Behind closed doors

OECD Observer

“Wise men don’t need advice. Fools won’t take it,” said Benjamin Franklin. Yet, from Machiavelli through Richelieu to Kissinger, people in power have always relied on good advice from people they trust. But where should the line be drawn (rather than blurred) between influence and intrigue, cost and benefit? 

Ministerial Advisors: Role, Influence and Management indicates that the prime task of ministerial advisors, according to 95% of responses to a 2010 survey, is strategic advice in the design of policies or reforms. Their influence is felt in crisis management, diplomacy and in designing new laws and policies. Other functions include political and/or partisan advice, while two thirds of the surveyed countries emphasised media assistance.

Authoritative support can increase government responsiveness and help address strategic challenges faced by government leaders. Yet such close proximity to public decision-makers can be seen as delicate at best. In 74% of the 20 surveyed countries, ministerial advisors are answerable only to their minister, and there is little publicly available information on them. Furthermore, few countries have drawn up integrity standards specifically for ministerial advisors, and over one-third do not require ministerial advisors to disclose their private interests, including Finland, Hungary, Iceland, Spain, Sweden and Switzerland.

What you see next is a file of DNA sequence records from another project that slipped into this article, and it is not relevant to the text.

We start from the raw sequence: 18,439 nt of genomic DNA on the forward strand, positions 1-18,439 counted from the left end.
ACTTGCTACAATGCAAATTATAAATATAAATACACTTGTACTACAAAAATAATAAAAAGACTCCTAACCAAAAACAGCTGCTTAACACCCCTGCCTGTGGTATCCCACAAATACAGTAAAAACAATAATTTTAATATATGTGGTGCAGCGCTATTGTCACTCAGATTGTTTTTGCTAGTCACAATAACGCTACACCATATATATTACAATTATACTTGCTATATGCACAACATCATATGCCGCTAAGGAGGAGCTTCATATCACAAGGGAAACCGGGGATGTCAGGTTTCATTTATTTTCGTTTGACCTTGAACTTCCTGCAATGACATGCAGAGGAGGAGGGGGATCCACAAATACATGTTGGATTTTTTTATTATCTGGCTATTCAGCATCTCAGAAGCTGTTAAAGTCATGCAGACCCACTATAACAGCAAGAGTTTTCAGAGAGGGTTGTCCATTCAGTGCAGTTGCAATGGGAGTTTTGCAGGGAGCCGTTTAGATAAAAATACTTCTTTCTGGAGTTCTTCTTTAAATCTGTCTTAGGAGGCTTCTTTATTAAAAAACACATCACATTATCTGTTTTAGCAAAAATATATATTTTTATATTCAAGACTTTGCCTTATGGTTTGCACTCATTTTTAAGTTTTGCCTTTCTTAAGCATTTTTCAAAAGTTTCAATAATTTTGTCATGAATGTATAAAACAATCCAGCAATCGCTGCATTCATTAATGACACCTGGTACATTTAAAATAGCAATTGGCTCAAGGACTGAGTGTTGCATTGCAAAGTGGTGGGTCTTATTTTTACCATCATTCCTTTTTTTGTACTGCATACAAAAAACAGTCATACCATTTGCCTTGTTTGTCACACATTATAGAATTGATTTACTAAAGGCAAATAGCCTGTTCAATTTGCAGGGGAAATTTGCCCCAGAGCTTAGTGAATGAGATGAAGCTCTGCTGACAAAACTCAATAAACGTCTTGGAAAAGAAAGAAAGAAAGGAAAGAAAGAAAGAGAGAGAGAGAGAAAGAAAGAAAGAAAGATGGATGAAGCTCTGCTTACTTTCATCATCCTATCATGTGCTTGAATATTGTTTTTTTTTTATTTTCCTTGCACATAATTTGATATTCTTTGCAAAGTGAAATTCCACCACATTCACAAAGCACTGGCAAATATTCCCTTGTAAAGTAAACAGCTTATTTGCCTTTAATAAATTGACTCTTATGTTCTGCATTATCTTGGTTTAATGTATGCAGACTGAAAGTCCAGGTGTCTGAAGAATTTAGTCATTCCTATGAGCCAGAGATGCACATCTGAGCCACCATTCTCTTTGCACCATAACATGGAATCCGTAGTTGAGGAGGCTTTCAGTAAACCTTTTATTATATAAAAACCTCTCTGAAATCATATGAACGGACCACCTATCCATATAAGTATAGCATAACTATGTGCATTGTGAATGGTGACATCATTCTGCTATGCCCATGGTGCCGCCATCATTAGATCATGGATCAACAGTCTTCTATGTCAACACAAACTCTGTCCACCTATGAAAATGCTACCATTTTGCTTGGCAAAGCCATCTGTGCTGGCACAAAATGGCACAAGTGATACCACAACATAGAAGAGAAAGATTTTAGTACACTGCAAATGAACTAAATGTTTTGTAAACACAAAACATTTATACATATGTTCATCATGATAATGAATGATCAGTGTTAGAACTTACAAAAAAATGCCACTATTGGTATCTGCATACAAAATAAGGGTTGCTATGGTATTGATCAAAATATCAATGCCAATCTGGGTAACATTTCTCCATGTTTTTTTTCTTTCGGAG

Then there is the cost. Only 23% of respondent countries make public the total cost of ministerial advisors or their job descriptions, according to the OECD. BBC News reported in 2009 that the number of advisors in the UK, or “people who live in the dark”, practically doubled since 1996, with a total of 73 special advisors in 2008 costing the taxpayers £5.9 million ($10.8 million).

Although three-quarters of respondent countries report public concerns about ministerial advisors over the last decade, less than a third of them have followed up with action. However, in its case studies for Austria, Canada and the UK, the OECD describes actions for accountability, including Canada’s stipulation that ministerial advisors are subject to the same conflict of interest and post-employment ethical guidelines as ministers and deputy ministers.

OECD (2011), Ministerial Advisors: Role, Influence and Management, Paris.

©OECD Observer No 287, Q4 2011

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